Help build support for the recently introduced Main Street Employee Ownership 2.0 Act and the Improving SBA Engagement on Employee Ownership Acts sponsored by Chairwoman Nydia Velazquez (D-NY) and Rep. Dean Phillips (D-MN).
Join NCBA CLUSA in support of one or both of these pieces of legislation by adding your organization’s name.
On December 6, the House Small Business Subcommittee on Oversight and Reform held a hearing on increasing access to SBA programs for employee ownership. Mo Manklang, Policy Director for the U.S. Federation of Worker Cooperatives, testified on behalf of worker cooperatives and removing the personal loan guarantee from SBA Lending programs. Support efforts to improve SBA lending to cooperatives by submitting written testimony to the House Small Business Committee at Lauren.Finks@mail.house.gov. Click here to find the USFWC Blog on the hearing and their Template for written testimony.
The historic 2018 Main Street Employee Ownership Act made cooperatives eligible for the Small Business Administration’s (SBA) 7(a) loan program and required SBA to coordinate with the cooperative community.
Since passage of the 2018 legislation, cooperatives have continued to face challenges in accessing SBA lending programs. The Main Street 2.0 and Improving SBA Engagement on Employee Ownership Acts would build on the 2018 legislation to advance the goal of achieving equitable financing for cooperatives and improving SBA engagement with cooperatives.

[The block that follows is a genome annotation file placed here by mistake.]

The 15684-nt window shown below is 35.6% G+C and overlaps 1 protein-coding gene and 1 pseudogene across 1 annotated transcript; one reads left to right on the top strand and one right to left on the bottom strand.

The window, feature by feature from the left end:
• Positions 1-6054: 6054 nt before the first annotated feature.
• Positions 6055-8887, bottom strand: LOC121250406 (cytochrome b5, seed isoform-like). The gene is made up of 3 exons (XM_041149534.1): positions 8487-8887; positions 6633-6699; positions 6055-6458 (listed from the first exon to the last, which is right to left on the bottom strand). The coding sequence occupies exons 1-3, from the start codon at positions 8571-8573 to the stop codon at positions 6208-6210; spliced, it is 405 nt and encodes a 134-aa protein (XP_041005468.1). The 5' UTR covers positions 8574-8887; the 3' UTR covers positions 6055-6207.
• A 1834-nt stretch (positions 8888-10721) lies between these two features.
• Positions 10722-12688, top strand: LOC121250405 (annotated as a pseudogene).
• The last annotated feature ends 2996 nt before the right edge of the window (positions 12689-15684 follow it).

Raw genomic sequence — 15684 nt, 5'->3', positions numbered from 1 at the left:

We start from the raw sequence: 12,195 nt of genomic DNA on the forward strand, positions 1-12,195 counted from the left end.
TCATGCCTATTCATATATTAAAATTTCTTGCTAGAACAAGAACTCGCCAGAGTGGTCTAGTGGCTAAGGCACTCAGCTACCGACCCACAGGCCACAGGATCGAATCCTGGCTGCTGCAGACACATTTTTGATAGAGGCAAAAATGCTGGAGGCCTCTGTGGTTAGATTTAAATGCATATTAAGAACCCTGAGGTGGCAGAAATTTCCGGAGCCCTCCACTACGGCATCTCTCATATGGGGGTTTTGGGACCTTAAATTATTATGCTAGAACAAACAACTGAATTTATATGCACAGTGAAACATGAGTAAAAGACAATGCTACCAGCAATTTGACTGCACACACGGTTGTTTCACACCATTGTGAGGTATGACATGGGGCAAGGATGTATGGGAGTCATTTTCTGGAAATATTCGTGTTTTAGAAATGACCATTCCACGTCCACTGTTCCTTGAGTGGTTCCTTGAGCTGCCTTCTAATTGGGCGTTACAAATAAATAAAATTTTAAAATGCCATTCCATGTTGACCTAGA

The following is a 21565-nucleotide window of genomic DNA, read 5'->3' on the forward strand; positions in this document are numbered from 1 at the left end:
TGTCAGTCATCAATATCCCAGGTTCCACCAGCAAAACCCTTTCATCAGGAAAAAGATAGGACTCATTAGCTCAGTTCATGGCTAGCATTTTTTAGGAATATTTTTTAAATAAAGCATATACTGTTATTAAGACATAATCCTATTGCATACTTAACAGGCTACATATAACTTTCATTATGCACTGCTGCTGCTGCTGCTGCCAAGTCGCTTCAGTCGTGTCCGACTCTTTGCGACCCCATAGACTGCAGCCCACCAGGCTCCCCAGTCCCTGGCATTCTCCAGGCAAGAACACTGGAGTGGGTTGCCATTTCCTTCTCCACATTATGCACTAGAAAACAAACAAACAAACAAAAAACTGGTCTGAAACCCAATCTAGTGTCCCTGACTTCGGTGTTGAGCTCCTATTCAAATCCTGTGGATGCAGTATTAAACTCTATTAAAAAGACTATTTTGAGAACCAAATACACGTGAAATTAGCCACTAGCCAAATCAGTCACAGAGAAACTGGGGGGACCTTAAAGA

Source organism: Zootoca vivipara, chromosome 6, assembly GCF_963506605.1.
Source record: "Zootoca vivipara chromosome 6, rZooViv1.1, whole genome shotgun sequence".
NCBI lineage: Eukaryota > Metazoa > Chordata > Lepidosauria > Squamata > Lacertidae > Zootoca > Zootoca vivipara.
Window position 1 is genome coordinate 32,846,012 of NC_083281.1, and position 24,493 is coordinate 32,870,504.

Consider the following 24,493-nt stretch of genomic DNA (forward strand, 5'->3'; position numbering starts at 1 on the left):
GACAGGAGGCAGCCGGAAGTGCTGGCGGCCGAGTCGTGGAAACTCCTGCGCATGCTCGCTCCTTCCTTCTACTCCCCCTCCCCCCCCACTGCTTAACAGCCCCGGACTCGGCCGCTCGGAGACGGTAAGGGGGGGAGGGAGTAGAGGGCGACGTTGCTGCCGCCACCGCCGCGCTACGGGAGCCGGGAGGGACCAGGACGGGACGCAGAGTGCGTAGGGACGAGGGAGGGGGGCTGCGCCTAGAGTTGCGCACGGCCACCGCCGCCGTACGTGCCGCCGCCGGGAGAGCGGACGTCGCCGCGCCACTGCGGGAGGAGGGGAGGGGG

The Main Street 2.0 Act would:
- Prohibit SBA from requiring mandatory equity or personal/entity guarantees for 7(a) loans
- Make cooperatives eligible for SBA’s disaster assistance program
- Make certain changes to improve access to capital for employee-owned businesses using Employee Stock Ownership Plans.
The Improving SBA Engagement on Employee Ownership Act would require SBA to participate in the Interagency Working Group on Cooperative Development and improve outreach on the Small Business Investment Company (SBIC) Program.
Unfortunately, many cooperatives saw firsthand the institutional challenges that remain at SBA during the administration of the Paycheck Protection Program and Economic Injury Disaster Loan programs. These bills would require changes that will not only benefit cooperative businesses but will build up the institutional knowledge of the cooperative business model at SBA and bring the agency much more in line with the practices at USDA.
If you have questions or would like to get involved in advocacy efforts going forward, email Aaliyah Nedd at firstname.lastname@example.org.